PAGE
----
The details of the spindle unit 40 for forming and trimming the cone blanks into the final cone C, are illustrated in FIGURES 1, 3, 4, and 5. The mandrel 50 is carried by a spindle shaft 60 which is suitably supported on the machine frame by a bearing structure 61 and is driven by a chain drive 62. The chain drive 62 also drives a sprocket 63 which is geared by a gear box 64 to a drive shaft 65. This shaft 65 is geared by suitable gearing 66 to drive both the mandrel 51 and the trimmer knife disc 52. The mandrel 51 is supported by the shaft spindle 59 which has its axis in converging relationship to the axis of the shaft 60 which supports the mandrel 50. The spindle 60 is supported by suitable bearing supports 67 and 68 carried by the machine frame. The trimmer disc 52 is carried by the shaft 69 and is supported by the bearing support 68, and an additional bearing support 70 carried by the frame, with the axis parallel to that of the spindle 59. The chain drive 62 includes a driving sprocket 71 which is mounted on a shaft 72 that is driven by a chain and sprocket drive 73 which, in turn, is driven by the previously mentioned shaft 43 from the gear box 43.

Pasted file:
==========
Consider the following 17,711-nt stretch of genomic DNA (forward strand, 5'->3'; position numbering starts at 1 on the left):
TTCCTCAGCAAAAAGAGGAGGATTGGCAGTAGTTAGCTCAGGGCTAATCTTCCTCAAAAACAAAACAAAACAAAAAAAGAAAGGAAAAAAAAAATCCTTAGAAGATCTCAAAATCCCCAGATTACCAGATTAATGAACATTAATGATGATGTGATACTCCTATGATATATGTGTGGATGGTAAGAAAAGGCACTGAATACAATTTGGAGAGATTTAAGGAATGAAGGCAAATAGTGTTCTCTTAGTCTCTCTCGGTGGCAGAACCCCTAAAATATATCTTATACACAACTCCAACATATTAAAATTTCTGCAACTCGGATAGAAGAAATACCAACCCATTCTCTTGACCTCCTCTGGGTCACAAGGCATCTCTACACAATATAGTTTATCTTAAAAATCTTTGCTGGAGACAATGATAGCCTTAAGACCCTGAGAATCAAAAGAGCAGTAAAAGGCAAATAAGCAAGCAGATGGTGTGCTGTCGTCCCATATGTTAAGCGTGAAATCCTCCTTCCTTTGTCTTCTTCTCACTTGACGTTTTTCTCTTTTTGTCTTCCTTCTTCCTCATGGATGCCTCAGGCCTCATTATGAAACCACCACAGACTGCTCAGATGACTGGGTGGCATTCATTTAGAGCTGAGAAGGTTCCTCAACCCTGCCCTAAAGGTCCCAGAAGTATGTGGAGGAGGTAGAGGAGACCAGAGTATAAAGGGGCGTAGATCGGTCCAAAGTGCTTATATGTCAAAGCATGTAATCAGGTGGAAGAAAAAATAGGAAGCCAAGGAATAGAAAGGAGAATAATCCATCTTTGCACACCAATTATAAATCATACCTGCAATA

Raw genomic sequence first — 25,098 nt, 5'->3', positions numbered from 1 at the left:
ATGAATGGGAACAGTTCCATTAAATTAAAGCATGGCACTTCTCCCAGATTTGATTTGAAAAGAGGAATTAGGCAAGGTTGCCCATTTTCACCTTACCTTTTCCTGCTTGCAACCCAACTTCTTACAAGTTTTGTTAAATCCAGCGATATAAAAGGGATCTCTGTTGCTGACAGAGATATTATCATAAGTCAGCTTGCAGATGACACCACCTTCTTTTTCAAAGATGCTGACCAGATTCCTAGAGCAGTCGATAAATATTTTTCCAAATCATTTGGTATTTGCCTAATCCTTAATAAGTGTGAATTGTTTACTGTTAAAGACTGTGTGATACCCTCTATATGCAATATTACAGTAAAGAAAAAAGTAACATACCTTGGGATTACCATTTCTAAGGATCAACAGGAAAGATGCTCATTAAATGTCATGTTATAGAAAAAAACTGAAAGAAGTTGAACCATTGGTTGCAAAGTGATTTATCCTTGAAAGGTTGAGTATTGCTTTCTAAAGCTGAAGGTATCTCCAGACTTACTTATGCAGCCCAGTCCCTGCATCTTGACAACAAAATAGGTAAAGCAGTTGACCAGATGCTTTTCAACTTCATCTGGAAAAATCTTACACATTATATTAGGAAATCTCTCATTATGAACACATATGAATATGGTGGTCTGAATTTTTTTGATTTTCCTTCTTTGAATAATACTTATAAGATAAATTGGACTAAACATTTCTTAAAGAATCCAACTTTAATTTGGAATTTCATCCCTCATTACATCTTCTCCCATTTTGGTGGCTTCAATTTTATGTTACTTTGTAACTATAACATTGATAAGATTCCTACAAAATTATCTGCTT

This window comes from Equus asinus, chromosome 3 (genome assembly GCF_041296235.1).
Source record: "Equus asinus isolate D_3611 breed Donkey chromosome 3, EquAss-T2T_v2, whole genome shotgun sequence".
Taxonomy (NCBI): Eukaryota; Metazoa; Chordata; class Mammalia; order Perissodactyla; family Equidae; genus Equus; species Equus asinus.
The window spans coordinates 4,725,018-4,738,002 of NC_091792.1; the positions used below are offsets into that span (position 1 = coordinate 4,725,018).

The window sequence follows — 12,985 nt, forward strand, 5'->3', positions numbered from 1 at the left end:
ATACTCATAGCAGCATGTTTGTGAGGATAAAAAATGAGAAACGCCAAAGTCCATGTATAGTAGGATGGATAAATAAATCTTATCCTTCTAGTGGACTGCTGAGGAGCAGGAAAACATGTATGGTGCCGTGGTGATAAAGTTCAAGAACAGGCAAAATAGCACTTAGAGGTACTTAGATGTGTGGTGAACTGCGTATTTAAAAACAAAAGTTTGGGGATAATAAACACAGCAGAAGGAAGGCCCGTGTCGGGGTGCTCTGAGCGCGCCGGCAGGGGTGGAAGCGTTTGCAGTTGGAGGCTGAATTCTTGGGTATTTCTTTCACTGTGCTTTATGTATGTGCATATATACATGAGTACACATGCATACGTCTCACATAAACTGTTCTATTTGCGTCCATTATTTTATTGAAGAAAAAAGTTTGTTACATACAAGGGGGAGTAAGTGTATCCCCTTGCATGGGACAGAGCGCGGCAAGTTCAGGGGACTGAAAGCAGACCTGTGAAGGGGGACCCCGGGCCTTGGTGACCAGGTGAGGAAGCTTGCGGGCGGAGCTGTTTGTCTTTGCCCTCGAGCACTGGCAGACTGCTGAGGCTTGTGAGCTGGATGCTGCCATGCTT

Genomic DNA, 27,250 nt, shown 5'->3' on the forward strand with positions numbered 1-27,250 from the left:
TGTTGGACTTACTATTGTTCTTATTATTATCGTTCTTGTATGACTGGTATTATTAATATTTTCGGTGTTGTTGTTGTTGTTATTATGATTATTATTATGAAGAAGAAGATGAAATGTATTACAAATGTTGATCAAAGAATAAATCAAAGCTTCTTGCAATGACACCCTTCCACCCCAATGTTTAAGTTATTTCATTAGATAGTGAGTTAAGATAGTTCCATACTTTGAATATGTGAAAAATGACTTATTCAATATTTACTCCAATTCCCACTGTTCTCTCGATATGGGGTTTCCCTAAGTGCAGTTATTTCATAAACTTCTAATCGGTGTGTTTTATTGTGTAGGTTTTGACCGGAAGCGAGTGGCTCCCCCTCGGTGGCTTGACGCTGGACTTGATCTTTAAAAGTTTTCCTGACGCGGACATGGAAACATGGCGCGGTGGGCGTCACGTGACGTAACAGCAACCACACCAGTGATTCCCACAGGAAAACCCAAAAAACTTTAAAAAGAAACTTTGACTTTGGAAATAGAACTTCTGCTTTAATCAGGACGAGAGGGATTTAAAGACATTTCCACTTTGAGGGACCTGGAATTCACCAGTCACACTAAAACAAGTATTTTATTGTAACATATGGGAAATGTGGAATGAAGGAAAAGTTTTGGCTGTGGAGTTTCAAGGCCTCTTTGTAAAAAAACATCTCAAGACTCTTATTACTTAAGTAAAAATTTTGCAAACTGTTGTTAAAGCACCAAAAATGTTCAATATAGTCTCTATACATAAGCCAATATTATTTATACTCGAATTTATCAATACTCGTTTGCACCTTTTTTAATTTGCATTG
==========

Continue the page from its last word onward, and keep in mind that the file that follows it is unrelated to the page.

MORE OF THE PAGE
It is desirable to apply a vacuum force to the mandrel 51, as previously indicated, to cause the blank 0 to adhere thereto and wind thereon. Also, it is desirable to subsequently apply a positive air pressure to remove the formed cone C from the mandrel. For this purpose, the mandrel surface is provided with a series of openings 75 at the outer ends of radial passages which are in a straight line along the mandrel where the edges of the edge I engage it, as shown in FIGURE 4. An additional opening may be in the mandrel beneath the area where the extension P will engage it. These passages communicate at their inner ends with an axial passage 76 (FIGURE The mandrel is removably mounted in the end of the spindle which is hollow and has a central bore extending completely therethrough in which a valve sleeve 78 is mounted. In this sleeve for axial sliding movement is mounted a valve rod 79. The outer end of this rod has an axial air passage 80 open at its outer end and closed at its inner end but adjacent this inner end it is provided with radial air passages 81. These passages 81 are adapted to be selectively brought into association, by axial reciprocation of the valve rod 79, with sets of annular passages 82 and 83, formed at axially spaced positions in the valve sleeve 78. The annular passages 82 are connected to a suitable source of pressure through a radial bore 84 in the spindle 59 and the annular passages 83 are connected to a suitable source of vacuum through a radial bore 85. Connections to these sources are provided in a manifold 86 disposed around the spindle 59, which receives the ends of the supply lines 87 and 88 which are, respectively, for pressure and vacuum. The valve rod 79 is reciprocated in proper timed relationship by means of a rocker lever 90 which is pivoted to the rod at 89.